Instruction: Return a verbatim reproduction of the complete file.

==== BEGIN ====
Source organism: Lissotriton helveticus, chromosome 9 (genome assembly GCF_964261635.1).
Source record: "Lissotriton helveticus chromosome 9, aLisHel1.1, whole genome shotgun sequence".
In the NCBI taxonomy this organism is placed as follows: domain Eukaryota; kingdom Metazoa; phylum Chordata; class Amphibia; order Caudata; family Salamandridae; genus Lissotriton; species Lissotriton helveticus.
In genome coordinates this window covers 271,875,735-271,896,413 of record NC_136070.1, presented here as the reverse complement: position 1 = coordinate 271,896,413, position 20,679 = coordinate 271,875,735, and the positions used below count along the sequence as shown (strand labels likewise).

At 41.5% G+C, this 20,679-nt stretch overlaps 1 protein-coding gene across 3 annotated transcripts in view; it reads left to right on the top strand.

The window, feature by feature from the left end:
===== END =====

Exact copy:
Source organism: Lissotriton helveticus, chromosome 9 (genome assembly GCF_964261635.1).
Source record: "Lissotriton helveticus chromosome 9, aLisHel1.1, whole genome shotgun sequence".
In the NCBI taxonomy this organism is placed as follows: domain Eukaryota; kingdom Metazoa; phylum Chordata; class Amphibia; order Caudata; family Salamandridae; genus Lissotriton; species Lissotriton helveticus.
In genome coordinates this window covers 271,875,735-271,896,413 of record NC_136070.1, presented here as the reverse complement: position 1 = coordinate 271,896,413, position 20,679 = coordinate 271,875,735, and the positions used below count along the sequence as shown (strand labels likewise).

At 41.5% G+C, this 20,679-nt stretch overlaps 1 protein-coding gene across 3 annotated transcripts in view; it reads left to right on the top strand.

The window, feature by feature from the left end: